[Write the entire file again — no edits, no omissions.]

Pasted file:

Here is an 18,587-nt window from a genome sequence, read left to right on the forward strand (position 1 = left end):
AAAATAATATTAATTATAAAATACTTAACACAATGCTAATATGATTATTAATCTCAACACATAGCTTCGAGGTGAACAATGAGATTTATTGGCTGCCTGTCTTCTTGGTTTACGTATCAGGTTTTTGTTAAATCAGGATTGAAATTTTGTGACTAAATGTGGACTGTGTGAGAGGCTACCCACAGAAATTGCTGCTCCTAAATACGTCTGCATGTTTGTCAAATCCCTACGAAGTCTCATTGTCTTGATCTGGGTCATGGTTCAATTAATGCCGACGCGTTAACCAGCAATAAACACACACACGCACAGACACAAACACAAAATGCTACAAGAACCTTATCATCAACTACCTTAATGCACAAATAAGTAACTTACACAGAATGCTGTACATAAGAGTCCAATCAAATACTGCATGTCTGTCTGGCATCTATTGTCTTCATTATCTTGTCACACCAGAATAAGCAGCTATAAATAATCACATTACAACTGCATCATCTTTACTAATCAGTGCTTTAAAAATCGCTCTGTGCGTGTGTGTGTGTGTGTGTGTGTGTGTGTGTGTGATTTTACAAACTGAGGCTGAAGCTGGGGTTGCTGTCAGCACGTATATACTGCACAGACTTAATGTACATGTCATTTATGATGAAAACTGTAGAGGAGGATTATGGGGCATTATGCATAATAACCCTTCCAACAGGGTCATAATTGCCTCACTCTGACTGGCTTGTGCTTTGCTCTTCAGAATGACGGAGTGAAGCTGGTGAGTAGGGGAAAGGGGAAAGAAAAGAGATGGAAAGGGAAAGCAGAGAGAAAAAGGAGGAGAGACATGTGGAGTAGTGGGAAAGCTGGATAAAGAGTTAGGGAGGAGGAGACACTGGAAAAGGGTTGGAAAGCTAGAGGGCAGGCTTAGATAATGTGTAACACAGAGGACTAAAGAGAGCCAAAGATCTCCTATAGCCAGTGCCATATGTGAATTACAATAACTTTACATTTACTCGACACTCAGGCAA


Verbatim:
Here is an 18,587-nt window from a genome sequence, read left to right on the forward strand (position 1 = left end):
AAAATAATATTAATTATAAAATACTTAACACAATGCTAATATGATTATTAATCTCAACACATAGCTTCGAGGTGAACAATGAGATTTATTGGCTGCCTGTCTTCTTGGTTTACGTATCAGGTTTTTGTTAAATCAGGATTGAAATTTTGTGACTAAATGTGGACTGTGTGAGAGGCTACCCACAGAAATTGCTGCTCCTAAATACGTCTGCATGTTTGTCAAATCCCTACGAAGTCTCATTGTCTTGATCTGGGTCATGGTTCAATTAATGCCGACGCGTTAACCAGCAATAAACACACACACGCACAGACACAAACACAAAATGCTACAAGAACCTTATCATCAACTACCTTAATGCACAAATAAGTAACTTACACAGAATGCTGTACATAAGAGTCCAATCAAATACTGCATGTCTGTCTGGCATCTATTGTCTTCATTATCTTGTCACACCAGAATAAGCAGCTATAAATAATCACATTACAACTGCATCATCTTTACTAATCAGTGCTTTAAAAATCGCTCTGTGCGTGTGTGTGTGTGTGTGTGTGTGTGTGTGTGTGATTTTACAAACTGAGGCTGAAGCTGGGGTTGCTGTCAGCACGTATATACTGCACAGACTTAATGTACATGTCATTTATGATGAAAACTGTAGAGGAGGATTATGGGGCATTATGCATAATAACCCTTCCAACAGGGTCATAATTGCCTCACTCTGACTGGCTTGTGCTTTGCTCTTCAGAATGACGGAGTGAAGCTGGTGAGTAGGGGAAAGGGGAAAGAAAAGAGATGGAAAGGGAAAGCAGAGAGAAAAAGGAGGAGAGACATGTGGAGTAGTGGGAAAGCTGGATAAAGAGTTAGGGAGGAGGAGACACTGGAAAAGGGTTGGAAAGCTAGAGGGCAGGCTTAGATAATGTGTAACACAGAGGACTAAAGAGAGCCAAAGATCTCCTATAGCCAGTGCCATATGTGAATTACAATAACTTTACATTTACTCGACACTCAGGCAA